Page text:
I have not really used Speed Control articulation sets date, but lately I’ve become increasingly interested in experimenting with them, including the possibility of setting up my own custom sets.
I know there are factory presets, and I’m sure that’s a great starting point, but for those who are using their own custom sets, what sets you have made have you found quite useful?
(I am using the term “sets” to refer to a collection of articulations contained within a folder that can be switched via speed control. Also, I should add I am referring to the setup in Synchron, not Dorico expression maps, at least not at this point.)
The main advantage of using expression maps, instead of the Speed control in Synchron Player, is that Dorico knows in advance the length of a note. Synchron Player needs the second note for this.
I usually put together in a set the usual suspects: Normal and Fast Legato, Staccato and Spiccato/Staccatissimo, Sustain and Long Portato/Tenuto.
I see what you mean. I’ll have to think about that.
I guess I thought it was possible to set a Dorico expression map that would refer to the folder, then the speed of the note in Dorico would determine what articulation was selected. If that won’t work, then of course you are right, I will have to set each articulation individually in the expression map.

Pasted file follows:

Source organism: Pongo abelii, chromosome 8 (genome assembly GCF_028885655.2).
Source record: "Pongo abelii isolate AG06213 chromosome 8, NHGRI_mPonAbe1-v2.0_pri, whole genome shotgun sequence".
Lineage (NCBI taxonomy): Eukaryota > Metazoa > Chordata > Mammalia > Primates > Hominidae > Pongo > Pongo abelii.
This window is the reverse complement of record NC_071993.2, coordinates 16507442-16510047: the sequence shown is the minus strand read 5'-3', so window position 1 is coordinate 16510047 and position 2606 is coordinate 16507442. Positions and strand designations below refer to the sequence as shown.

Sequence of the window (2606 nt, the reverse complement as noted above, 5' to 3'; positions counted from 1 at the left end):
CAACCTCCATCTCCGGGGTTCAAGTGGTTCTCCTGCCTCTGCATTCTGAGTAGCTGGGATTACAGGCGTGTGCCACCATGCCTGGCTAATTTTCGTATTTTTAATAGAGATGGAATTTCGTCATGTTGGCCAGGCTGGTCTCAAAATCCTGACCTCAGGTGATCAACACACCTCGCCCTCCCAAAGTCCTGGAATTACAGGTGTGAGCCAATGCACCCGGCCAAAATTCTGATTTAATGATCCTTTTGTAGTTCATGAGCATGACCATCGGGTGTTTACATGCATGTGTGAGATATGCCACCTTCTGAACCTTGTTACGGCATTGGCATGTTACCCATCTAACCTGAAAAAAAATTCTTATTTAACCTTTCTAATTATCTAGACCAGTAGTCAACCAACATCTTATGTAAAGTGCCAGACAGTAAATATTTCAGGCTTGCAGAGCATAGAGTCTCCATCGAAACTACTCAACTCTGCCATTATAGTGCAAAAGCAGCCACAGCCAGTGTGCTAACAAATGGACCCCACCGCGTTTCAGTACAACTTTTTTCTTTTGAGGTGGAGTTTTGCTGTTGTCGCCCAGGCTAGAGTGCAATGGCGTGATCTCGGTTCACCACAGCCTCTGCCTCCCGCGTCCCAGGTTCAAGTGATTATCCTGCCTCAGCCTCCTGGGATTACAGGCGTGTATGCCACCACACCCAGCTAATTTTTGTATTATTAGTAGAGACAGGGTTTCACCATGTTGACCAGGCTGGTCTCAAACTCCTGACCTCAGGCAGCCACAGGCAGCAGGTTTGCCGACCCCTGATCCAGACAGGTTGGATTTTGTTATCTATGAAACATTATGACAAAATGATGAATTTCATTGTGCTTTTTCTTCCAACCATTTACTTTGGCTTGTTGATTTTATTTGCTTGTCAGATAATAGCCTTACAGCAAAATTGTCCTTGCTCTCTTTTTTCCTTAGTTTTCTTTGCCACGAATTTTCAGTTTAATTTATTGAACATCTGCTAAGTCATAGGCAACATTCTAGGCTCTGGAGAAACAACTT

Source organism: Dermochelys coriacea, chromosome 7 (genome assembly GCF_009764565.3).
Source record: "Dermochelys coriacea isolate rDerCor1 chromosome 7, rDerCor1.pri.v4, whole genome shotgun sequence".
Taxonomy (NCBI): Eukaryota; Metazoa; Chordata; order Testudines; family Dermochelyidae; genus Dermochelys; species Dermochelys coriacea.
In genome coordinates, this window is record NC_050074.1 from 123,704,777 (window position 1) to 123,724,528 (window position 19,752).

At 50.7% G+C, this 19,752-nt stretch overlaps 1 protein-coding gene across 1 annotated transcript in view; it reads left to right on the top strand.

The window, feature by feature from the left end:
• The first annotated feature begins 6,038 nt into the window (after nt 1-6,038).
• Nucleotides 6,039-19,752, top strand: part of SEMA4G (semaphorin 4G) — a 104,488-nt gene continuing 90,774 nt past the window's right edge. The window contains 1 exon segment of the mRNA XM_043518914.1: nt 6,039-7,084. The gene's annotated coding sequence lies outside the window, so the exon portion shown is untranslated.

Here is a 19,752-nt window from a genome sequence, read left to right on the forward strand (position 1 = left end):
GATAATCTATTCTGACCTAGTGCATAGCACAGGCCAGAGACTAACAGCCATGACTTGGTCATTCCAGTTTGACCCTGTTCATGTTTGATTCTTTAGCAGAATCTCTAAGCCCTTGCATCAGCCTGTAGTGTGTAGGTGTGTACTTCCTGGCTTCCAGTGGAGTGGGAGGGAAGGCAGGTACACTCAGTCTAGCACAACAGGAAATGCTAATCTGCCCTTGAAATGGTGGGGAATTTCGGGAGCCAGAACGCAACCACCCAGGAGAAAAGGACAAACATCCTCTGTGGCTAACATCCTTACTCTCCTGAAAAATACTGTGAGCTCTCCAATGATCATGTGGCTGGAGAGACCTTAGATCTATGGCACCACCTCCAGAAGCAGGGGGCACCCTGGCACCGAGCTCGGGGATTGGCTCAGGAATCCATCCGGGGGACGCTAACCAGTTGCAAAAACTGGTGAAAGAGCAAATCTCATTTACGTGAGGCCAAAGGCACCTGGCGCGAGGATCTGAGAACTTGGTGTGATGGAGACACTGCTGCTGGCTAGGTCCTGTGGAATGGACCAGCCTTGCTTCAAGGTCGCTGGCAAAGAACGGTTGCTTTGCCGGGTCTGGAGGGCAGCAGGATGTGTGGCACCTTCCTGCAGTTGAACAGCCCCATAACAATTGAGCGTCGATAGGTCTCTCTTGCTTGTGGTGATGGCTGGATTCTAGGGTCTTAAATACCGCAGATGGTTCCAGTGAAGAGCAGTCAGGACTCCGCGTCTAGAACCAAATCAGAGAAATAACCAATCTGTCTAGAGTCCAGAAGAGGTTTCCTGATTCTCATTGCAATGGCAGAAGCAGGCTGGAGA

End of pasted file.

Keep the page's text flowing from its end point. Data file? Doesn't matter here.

Perhaps at some point, once Dorico can communicate such things as tempo, etc. back to the VSTs (something I think Daniel has said he hopes will be possible down the road a ways), this sort of connection will be feasible.
This thread ha gone a different direction than I expected, but it has succeeded in clarifying for me the way forward. Thanks.
Funny thing, I finally had the chance to test my initial concept.
- Created a PT, PbT, and an ExMap entry, each named “syes Speed Control Test”
- The ExMap entry set the SY Player to refer to an auto-speed folder for 1st Violins, SY Elite Strings, a folder named “auto-speed” which contained “legato” and “legato agile” articulations switched in SY by Speed Control.
- Entered a line of notes that varied between long and short notes.
- Played the line of notes.
Guess what? The switch performed perfectly with no need to create Dorico rules for note length. The long notes played “legato,” the short notes played “legato agile,” return to long notes switched back to “legato,” and so on.
So it appears my original concept is valid. This seems to demonstrate that when appropriate I can set up custom SY presets that refer to speed-controlled folders containing multiple articulations. The switching can be made without reference to any Dorico ExMap note length setting.
The capability is there, it remains to be seen how this works in real practice. SY simply divides up the number of articulations in the folder and assigns CC number by some VSL method of interpreting note speed and assigning a Speed Control parameter number to each note, thus triggering any switches.
Perhaps this is what you all are talking about, that Dorico note length rules provide a more reliable and precise context in which to interpret “speed.”
Now I am again curious if anyone has already gone down this path and where that exploration led them.
I just added a query in the VSL forum asking what criteria SY Player uses to judge the speed of incoming notes and speed control values.